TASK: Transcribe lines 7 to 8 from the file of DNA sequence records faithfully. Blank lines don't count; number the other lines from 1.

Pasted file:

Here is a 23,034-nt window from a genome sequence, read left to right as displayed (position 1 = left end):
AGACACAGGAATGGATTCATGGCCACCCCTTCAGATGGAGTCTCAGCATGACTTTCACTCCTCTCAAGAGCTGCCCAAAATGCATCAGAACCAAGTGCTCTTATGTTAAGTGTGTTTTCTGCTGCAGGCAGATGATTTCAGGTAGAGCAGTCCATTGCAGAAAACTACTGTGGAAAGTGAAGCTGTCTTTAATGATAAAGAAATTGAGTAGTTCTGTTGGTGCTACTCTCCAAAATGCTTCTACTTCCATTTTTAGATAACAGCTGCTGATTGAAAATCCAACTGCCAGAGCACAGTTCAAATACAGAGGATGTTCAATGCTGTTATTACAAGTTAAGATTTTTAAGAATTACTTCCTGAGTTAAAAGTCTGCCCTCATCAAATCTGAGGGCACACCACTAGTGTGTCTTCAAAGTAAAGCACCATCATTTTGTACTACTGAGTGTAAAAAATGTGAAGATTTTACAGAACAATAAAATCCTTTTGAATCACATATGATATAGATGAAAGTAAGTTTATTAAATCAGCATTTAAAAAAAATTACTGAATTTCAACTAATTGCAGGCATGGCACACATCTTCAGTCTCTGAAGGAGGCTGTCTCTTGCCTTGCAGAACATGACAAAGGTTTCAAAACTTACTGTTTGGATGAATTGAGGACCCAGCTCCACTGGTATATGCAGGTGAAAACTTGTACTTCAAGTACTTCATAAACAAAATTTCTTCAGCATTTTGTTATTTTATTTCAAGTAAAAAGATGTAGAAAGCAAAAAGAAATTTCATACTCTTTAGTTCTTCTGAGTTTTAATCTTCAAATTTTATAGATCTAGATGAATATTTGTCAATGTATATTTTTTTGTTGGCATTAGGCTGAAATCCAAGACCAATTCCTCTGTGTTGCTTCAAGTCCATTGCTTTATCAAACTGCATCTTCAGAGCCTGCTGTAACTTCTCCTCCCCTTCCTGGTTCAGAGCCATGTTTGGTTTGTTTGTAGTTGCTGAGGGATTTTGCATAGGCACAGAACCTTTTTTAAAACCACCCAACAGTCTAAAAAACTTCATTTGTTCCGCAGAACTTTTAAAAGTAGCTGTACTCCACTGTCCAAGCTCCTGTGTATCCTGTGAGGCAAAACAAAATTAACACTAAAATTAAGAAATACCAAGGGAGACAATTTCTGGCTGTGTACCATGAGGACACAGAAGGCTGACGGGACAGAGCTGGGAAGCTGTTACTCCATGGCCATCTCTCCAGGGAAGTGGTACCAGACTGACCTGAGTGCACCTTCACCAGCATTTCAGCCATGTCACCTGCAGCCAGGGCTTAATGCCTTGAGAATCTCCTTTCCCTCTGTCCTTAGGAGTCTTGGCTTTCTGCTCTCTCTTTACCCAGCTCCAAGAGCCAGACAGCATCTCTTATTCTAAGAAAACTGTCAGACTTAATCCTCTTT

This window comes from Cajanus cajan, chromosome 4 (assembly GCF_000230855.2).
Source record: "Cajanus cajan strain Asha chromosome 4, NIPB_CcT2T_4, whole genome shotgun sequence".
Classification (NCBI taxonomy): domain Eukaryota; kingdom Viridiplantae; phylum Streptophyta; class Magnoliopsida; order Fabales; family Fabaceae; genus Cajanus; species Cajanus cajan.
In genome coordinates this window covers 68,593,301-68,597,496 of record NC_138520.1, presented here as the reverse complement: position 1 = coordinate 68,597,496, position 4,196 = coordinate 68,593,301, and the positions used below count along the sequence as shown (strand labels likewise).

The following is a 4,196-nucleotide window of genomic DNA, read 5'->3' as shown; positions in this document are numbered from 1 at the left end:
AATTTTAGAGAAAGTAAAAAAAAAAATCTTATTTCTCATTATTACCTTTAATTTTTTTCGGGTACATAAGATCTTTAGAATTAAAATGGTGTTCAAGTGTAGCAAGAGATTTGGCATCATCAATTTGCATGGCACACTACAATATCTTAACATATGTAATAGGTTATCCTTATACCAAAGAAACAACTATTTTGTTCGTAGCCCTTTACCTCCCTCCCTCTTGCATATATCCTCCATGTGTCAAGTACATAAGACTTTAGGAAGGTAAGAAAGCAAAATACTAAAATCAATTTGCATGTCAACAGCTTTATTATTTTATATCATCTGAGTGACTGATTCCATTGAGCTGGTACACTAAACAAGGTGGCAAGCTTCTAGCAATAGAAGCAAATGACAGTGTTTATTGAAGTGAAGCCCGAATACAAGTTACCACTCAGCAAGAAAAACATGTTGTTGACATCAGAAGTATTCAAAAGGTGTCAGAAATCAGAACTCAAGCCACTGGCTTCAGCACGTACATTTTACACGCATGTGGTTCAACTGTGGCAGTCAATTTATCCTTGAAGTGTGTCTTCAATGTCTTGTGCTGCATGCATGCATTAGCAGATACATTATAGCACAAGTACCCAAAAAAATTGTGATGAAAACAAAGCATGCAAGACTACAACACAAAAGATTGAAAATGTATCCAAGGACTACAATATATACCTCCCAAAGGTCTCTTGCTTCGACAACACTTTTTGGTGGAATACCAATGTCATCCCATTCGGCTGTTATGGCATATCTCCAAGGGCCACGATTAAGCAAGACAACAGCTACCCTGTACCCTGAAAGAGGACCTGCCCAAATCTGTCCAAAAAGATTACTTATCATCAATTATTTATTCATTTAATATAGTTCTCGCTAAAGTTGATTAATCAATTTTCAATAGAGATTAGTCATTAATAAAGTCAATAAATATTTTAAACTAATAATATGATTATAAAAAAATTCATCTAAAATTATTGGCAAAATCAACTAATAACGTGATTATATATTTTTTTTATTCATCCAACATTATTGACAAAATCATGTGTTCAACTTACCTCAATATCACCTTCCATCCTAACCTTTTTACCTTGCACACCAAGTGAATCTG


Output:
The following is a 4,196-nucleotide window of genomic DNA, read 5'->3' as shown; positions in this document are numbered from 1 at the left end:
AATTTTAGAGAAAGTAAAAAAAAAAATCTTATTTCTCATTATTACCTTTAATTTTTTTCGGGTACATAAGATCTTTAGAATTAAAATGGTGTTCAAGTGTAGCAAGAGATTTGGCATCATCAATTTGCATGGCACACTACAATATCTTAACATATGTAATAGGTTATCCTTATACCAAAGAAACAACTATTTTGTTCGTAGCCCTTTACCTCCCTCCCTCTTGCATATATCCTCCATGTGTCAAGTACATAAGACTTTAGGAAGGTAAGAAAGCAAAATACTAAAATCAATTTGCATGTCAACAGCTTTATTATTTTATATCATCTGAGTGACTGATTCCATTGAGCTGGTACACTAAACAAGGTGGCAAGCTTCTAGCAATAGAAGCAAATGACAGTGTTTATTGAAGTGAAGCCCGAATACAAGTTACCACTCAGCAAGAAAAACATGTTGTTGACATCAGAAGTATTCAAAAGGTGTCAGAAATCAGAACTCAAGCCACTGGCTTCAGCACGTACATTTTACACGCATGTGGTTCAACTGTGGCAGTCAATTTATCCTTGAAGTGTGTCTTCAATGTCTTGTGCTGCATGCATGCATTAGCAGATACATTATAGCACAAGTACCCAAAAAAATTGTGATGAAAACAAAGCATGCAAGACTACAACACAAAAGATTGAAAATGTATCCAAGGACTACAATATATACCTCCCAAAGGTCTCTTGCTTCGACAACACTTTTTGGTGGAATACCAATGTCATCCCATTCGGCTGTTATGGCATATCTCCAAGGGCCACGATTAAGCAAGACAACAGCTACCCTGTACCCTGAAAGAGGACCTGCCCAAATCTGTCCAAAAAGATTACTTATCATCAATTATTTATTCATTTAATATAGTTCTCGCTAAAGTTGATTAATCAATTTTCAATAGAGATTAGTCATTAATAAAGTCAATAAATATTTTAAACTAATAATATGATTATAAAAAAATTCATCTAAAATTATTGGCAAAATCAACTAATAACGTGATTATATATTTTTTTTATTCATCCAACATTATTGACAAAATCATGTGTTCAACTTACCTCAATATCACCTTCCATCCTAACCTTTTTACCTTGCACACCAAGTGAATCTG